I seem to have a thing for pumpkins this year. White ones. First, the paper book ones. Now these. I've been admiring the plushy velvet ones I've seen, but didn't have any velvet. What I do have is some silk dupioni.
So I thought I'd whip some up, and in the process, do a little tutorial in case any of you want to try them out. They are easy to make.
Supplies you will need:
fabric scraps for pumpkin
(I used silk dupioni, but you could use a print, or velvet, or whatever you have)
even smaller fabric scraps to hold rice in the bottom of the pumpkin
(tight weave - about 6 inches square)
thread to match
hand sewing needle
rice, flax seed, or barley
stem - either from a real squash or pumpkin, dried
OR a stick
wire for tendrils
paper for leaves
1. For three pumpkins, cut the following:
- three circles of silk dupioni (or whatever you are using for the outside of your pumpkin) with these diameters, 9 inches, 10.5 inches, and 13.5 inches
- six circles of cotton, two each with a diameter of 3.5 inches, 4.5 inches, 5 inches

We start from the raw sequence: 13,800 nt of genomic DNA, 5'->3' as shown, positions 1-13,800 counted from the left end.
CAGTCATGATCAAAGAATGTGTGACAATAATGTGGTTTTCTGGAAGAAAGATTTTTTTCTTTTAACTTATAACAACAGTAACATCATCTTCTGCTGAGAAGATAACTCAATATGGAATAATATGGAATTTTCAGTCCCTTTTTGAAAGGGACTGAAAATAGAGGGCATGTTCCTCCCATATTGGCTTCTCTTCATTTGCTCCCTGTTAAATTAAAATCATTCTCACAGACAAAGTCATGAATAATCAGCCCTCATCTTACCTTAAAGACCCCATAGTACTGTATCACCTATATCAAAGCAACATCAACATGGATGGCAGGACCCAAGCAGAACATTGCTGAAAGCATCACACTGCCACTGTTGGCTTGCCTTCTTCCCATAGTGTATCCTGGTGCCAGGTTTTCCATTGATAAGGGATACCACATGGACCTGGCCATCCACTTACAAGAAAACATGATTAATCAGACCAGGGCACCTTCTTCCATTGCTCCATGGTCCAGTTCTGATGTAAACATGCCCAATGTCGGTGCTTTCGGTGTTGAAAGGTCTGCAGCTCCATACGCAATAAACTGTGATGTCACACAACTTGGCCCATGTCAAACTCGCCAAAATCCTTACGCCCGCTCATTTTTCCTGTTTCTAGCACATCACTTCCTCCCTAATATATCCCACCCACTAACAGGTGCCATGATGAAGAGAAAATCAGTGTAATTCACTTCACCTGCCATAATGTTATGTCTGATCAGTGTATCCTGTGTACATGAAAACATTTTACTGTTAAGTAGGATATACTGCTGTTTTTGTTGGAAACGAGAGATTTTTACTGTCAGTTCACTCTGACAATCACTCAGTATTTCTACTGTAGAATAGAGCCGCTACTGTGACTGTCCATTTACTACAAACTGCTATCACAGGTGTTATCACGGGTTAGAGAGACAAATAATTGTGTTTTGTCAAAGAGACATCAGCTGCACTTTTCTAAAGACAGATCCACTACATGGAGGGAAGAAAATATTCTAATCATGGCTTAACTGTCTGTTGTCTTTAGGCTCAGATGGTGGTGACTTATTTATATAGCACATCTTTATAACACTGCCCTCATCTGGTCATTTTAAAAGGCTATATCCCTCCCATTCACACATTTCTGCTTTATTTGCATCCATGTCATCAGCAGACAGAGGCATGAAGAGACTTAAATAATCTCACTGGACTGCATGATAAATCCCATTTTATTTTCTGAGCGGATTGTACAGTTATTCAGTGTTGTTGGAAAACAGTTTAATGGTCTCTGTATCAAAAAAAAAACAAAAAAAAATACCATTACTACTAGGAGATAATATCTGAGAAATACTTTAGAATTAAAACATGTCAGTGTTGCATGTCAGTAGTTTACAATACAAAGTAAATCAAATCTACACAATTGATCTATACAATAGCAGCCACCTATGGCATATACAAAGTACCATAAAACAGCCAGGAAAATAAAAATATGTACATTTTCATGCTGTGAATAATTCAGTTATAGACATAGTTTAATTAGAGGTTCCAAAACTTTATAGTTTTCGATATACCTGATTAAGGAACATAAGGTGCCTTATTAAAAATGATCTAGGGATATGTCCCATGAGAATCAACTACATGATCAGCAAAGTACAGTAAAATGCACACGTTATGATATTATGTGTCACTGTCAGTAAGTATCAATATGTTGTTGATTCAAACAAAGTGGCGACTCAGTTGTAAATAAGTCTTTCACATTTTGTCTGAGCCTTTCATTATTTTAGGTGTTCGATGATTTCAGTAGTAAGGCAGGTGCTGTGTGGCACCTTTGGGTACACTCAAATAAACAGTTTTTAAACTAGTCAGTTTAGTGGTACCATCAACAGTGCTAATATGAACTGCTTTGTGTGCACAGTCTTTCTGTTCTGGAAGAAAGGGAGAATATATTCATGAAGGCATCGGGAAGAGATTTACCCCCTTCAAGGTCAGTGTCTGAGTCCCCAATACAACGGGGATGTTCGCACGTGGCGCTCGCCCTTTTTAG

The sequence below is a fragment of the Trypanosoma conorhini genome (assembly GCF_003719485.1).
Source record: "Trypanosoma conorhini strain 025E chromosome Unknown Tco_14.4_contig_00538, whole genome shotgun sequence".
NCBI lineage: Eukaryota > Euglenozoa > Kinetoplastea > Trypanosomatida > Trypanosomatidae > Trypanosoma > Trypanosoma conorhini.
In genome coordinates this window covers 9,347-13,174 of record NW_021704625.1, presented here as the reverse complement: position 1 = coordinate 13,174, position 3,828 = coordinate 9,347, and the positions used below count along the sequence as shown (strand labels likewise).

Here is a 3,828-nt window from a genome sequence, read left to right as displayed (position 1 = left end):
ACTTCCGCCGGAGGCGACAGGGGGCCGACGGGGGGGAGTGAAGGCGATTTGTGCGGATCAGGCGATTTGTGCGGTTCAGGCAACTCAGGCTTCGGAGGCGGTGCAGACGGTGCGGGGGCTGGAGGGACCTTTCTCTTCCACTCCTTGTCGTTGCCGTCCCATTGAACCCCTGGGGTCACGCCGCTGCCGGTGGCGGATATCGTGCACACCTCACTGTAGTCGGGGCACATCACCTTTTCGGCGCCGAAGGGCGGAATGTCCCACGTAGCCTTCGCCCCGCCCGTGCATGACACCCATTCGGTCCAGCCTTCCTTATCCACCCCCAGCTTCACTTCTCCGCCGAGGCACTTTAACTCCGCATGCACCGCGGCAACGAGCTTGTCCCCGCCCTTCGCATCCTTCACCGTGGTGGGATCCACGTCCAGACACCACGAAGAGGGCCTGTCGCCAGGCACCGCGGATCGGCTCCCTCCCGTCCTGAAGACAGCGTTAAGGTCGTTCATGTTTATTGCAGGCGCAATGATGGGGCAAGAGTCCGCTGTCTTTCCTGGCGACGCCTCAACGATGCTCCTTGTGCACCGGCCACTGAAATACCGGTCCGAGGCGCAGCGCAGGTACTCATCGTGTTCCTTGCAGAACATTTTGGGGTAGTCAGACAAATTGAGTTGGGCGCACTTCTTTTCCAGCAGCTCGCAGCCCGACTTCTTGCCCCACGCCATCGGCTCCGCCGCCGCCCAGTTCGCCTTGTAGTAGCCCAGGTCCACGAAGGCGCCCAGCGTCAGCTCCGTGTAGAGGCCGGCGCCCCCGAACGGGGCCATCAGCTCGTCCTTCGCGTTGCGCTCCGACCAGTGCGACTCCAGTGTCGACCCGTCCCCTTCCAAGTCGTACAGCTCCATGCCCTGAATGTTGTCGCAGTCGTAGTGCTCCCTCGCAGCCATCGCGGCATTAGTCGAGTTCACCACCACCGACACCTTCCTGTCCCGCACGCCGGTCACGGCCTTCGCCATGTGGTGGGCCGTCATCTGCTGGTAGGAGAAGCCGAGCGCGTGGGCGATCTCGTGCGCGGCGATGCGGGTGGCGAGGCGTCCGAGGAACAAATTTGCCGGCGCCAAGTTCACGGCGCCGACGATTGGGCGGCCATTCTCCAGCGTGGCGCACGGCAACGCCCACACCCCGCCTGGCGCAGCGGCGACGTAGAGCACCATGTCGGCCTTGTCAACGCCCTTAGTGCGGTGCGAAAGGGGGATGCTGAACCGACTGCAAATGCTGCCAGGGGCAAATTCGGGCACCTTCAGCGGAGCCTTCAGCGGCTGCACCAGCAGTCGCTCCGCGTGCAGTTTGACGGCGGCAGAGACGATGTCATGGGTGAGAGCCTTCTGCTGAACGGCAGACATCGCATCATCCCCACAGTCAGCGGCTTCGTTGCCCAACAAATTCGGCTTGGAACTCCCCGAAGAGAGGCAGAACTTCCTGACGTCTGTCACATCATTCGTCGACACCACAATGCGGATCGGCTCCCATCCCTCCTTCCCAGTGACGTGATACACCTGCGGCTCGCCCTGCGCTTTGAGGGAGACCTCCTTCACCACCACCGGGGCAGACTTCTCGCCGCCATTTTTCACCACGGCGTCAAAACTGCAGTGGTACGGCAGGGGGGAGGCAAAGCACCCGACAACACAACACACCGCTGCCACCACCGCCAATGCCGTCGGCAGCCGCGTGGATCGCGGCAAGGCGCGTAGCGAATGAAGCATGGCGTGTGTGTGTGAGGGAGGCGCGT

NOTE: These numbers are not set in stone - I used plates, bowls and lids that were in my kitchen
2. Using your sewing machine, stitch the two smaller circles together, leaving about 2 inches open for filling. I drew a pencil line over the stitching so you can see where I stitched.
3. Using a funnel, pour rice, barley or flax seed into the circle to fill it. Don't overfill. This will sit in the bottom of your pumpkin to give it shape and a nice weight.
4. Shake the filling to one side and carefully stitch the opening closed. Don't run over the filling with your needle - breakage could occur.
5. Center the filled pouch on a pumpkin circle.
6. Using doubled thread in a hand sewing needle, stitch, using a running stitch, around the edge of the pumpkin, folding over the edge as you stitch.
7. Pull the stitches tightly to gather, leaving an opening for filling. Don't cut your thread.
8. Fill with fibrefill. Don't overfill the pumpkin or it will look stiff and unnatural. You want a soft, squishy look. Push the stuffing around the edges to plump them out.
9. Place the pumpkin stem in the opening and pull up the threads around it. When the stem is secure, tie off your thread ends and cut them.
10. Twist wire around the stem for tendrils.
12. Make paper leaves from an old book. My book was not old so I colored the leaves with a tea wash, letting them dry naturally which resulted in a bit of crinkling that I think adds to the verisimilitude of the look. Truth to be told, I used one of my French books - one that I didn't enjoy and will never read again.
Et voilà - you have a pumpkin! Or three! Play with them as you like.
If you make these, I'd love to hear about it!